Rather than pre-defining which products or services to bring to the market, we asked the market what was not working, what was causing frustrations and what experiences could significantly boost workstream efficiency. By positioning ourselves alongside players at multiple points in the supply chain, we were able to substantiate our market findings through first-hand experiences. We were shocked to learn that everyone in the industry was facing such severe and similar issues, but nobody was doing anything to solve them.
Over the past two years, we applied five simple steps to our business model design. This gradual but well-calculated approach allowed us to build a successful platform business that solves a whole string of food industry problems. From the beginning, it was clear that we weren’t just going for the lone bird — we wanted to tackle the entire flock. Now, we are well-equipped to start scaling up. Here’s how we did it:
1. Learning the problem
At foodcircle, we spent two full years (!) analyzing the food industry’s inefficiencies from every perspective, continuously developing our service portfolio further based on our learnings. We meticulously interviewed +50 F&B companies and stakeholders and asked WHY a hundred more. We iterated countless concepts and prototypes based on their feedback. Some of our key findings included the following:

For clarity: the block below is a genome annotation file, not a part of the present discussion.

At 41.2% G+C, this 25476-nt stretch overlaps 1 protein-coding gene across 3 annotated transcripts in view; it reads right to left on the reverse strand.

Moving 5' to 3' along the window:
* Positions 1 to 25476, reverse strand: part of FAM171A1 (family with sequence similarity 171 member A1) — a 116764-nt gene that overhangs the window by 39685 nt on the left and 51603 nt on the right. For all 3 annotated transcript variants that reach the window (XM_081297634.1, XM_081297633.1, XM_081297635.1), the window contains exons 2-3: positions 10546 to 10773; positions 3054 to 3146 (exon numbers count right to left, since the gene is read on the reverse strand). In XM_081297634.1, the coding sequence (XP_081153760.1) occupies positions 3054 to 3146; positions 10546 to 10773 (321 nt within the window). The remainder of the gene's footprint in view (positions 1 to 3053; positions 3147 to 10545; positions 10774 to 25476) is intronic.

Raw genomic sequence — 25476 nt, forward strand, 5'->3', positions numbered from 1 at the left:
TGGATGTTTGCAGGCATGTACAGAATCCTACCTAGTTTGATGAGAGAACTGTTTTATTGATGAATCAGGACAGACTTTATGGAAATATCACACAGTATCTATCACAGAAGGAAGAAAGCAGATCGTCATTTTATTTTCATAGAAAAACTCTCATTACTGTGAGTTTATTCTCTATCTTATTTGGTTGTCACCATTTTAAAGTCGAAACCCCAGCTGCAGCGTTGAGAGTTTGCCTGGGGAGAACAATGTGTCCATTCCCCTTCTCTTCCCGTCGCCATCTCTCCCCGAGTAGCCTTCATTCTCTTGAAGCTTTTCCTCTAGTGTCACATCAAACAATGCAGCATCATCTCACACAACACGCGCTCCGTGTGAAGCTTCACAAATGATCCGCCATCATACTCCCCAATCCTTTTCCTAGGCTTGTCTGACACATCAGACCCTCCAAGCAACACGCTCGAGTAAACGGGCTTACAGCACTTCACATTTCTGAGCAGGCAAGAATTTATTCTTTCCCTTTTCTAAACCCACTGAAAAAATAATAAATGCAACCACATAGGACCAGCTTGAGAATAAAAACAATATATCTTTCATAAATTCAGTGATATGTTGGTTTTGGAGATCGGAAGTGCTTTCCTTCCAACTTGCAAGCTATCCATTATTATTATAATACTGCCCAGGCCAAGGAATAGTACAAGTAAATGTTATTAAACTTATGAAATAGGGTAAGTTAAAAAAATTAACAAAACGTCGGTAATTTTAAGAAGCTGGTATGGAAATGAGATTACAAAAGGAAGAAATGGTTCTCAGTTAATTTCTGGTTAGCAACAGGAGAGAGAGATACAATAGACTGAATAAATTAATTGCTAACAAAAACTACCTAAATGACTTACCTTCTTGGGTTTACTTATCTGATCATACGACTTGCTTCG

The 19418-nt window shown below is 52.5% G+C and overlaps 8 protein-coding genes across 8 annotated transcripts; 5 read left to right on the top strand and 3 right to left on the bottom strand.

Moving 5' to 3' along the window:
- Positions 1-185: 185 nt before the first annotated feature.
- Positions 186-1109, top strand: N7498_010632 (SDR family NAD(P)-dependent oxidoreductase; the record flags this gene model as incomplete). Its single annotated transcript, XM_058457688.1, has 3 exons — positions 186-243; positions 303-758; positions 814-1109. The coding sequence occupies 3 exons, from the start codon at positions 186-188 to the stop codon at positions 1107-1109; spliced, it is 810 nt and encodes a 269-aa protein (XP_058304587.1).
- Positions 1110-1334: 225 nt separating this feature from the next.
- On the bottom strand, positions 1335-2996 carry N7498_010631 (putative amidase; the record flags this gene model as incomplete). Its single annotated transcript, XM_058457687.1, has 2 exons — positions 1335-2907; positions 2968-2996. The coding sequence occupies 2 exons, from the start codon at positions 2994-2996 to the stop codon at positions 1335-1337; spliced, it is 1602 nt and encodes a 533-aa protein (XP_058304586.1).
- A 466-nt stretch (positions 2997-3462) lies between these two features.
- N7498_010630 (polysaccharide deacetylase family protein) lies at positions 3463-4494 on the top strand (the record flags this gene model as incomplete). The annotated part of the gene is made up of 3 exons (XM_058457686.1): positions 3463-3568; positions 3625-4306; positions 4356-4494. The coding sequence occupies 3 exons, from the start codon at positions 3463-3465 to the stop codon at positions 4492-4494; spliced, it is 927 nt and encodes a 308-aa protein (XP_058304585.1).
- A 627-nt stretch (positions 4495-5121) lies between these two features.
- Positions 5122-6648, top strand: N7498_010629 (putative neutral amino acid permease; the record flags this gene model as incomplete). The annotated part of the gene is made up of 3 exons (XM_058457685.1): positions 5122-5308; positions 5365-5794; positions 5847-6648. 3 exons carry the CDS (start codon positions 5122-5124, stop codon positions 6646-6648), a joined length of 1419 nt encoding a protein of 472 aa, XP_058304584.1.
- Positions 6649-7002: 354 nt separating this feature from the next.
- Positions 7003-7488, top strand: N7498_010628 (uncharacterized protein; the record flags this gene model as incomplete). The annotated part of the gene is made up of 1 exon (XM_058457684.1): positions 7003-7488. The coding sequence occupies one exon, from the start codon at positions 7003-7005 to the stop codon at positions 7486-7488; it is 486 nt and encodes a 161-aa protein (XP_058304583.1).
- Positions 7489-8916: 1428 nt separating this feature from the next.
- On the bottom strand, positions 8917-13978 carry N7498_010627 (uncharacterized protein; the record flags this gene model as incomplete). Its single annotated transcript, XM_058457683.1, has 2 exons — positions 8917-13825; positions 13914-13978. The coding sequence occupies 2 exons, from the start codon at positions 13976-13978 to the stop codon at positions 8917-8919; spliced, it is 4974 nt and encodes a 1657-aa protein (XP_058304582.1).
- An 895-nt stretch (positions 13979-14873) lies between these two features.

Moving into the key developmental phase, we faced the food industry’s real dragons; first as a supplier, then as customer.
2. Developing the demand side and building trust
Going in, I knew from previous entrepreneurial endeavours that, when you start a new marketplace, you are faced with the age-old chicken and egg problem — to build a customer base, you have to offer products, but you also have to convince sellers of your potential, without having the customer.
In this stage, we focused on growing the demand side of the platform. We built a pilot platform for placing orders. We handled our own logistics. We handled our own payments. We sourced our own ingredients.